Wednesday, 14 May 2008

True and Apparent Wind

Here is an interesting article from author/sailor John Ellsworth on this question. Every good sailor becomes familiar with this phenomena and with experience is able to understand the difference between the two.

Imagine you're sailing close-hauled on port tack, on a course of 270 degrees. Your masthead wind indicator shows the wind is coming at you at 30 degrees off the port bow. You tack over to starboard and sail close-hauled due south, or 180 degrees. Now your masthead wind indicator is pointing 30 degrees off the starboard bow-a 60-degree spread from port close-hauled. Why does this new course of 180 degrees differ 90 degrees from the last course and not 60 degrees, what the masthead indicator shows as the difference between the two tacks?

The answer is that you are dealing with apparent wind. Apparent wind is the wind shown by a masthead indicator and telltales, the wind you feel on your face while you are sailing.

True wind is the wind you feel when you are stationary. Weather systems, topographic features, and thermal effects can influence the strength and direction of true wind. Look at flags flying ashore or ripples on the water to determine true-wind direction. Your boat's speed over the bottom and your course combine with true-wind speed and direction to determine the velocity and direction of apparent wind.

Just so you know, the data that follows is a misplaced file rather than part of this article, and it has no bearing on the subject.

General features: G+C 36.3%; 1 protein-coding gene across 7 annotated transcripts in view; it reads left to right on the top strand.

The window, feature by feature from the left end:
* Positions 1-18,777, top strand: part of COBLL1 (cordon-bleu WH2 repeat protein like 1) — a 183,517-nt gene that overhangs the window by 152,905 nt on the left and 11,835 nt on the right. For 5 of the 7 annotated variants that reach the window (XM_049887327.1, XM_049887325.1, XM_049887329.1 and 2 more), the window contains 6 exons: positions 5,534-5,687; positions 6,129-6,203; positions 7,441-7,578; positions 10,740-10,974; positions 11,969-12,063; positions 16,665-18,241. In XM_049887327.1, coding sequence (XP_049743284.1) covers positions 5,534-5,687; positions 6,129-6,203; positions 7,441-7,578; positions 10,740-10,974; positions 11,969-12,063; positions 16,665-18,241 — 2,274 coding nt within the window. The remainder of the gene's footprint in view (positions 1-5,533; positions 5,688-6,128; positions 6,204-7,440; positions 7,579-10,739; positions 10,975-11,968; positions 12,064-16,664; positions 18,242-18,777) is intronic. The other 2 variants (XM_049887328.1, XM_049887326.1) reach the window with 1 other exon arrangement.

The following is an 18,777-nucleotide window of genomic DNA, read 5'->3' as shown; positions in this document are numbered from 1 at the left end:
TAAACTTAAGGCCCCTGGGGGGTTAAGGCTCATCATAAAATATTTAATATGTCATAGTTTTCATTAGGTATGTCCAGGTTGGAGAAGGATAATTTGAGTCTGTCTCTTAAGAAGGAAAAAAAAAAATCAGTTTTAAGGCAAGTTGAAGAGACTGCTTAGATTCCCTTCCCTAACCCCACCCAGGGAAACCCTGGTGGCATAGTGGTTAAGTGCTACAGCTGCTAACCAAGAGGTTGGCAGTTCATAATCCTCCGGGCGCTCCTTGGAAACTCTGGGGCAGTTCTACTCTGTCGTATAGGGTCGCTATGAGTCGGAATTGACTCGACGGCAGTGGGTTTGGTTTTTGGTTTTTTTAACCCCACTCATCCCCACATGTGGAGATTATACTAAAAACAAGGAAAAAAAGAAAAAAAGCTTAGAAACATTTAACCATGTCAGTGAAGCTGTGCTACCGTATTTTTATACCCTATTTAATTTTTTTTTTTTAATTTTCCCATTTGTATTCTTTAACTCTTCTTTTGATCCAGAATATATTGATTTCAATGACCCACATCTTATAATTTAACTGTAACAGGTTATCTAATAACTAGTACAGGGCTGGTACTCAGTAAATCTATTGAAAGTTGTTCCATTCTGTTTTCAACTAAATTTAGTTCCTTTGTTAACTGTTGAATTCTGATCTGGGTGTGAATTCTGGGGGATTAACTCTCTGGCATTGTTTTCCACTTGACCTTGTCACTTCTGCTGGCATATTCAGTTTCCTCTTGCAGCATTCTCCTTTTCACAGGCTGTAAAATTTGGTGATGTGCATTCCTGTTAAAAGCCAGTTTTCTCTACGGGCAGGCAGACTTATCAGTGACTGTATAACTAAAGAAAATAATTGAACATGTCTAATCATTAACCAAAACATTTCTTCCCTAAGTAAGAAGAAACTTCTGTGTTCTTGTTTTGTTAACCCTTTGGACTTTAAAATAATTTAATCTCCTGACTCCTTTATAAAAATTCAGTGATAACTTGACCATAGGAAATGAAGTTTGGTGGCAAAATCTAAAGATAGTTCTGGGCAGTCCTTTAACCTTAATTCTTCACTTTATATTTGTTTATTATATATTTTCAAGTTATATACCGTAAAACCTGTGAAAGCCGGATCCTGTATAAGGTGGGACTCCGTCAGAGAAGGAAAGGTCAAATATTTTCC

On a still day, try coasting down a hill on a bicycle. Your forward motion causes the breeze you feel on your face. Similarly, when a boat moves forward at 5 knots in no wind, the forward motion creates an apparent wind of 5 knots moving in the direction opposite to the boat's course.
Two work as one. The wind that blows on your face when you are in motion and to which you trim your sails is apparent wind. It is a combination of true-wind velocity and direction and the boat's speed and course. When you are sailing close-hauled, the true wind is most likely about 45 degrees off your windward bow. But your forward motion results in apparent wind coming from a direction that is slightly forward of the true wind and with a speed that is greater than the true wind.

A change in either your heading or your speed affects the apparent wind. Similarly, a change in either true-wind speed or direction can also change the direction and strength of apparent wind.
Assuming a constant true wind, see how apparent wind changes at various points of sail (Fig. 1).

Apparent wind angles on the opposite tack are a mirror image. One way to find apparent wind is to draw a parallelogram using the true-wind speed and direction and boat course and boat speed as two sides.

The apparent-wind angle is the diagonal vector that bisects the parallelogram. The length of the bisecting diagonal is the apparent-wind velocity expressed in the same units as boat speed and true-wind speed.

Reproduced courtesy of John Ellsworth - you can visit him on his website

You can read more about wind direction and sailing with it in my ebook 'The Voyage of the Little Ship 'Tere Moana' downloadable from my website for sailors

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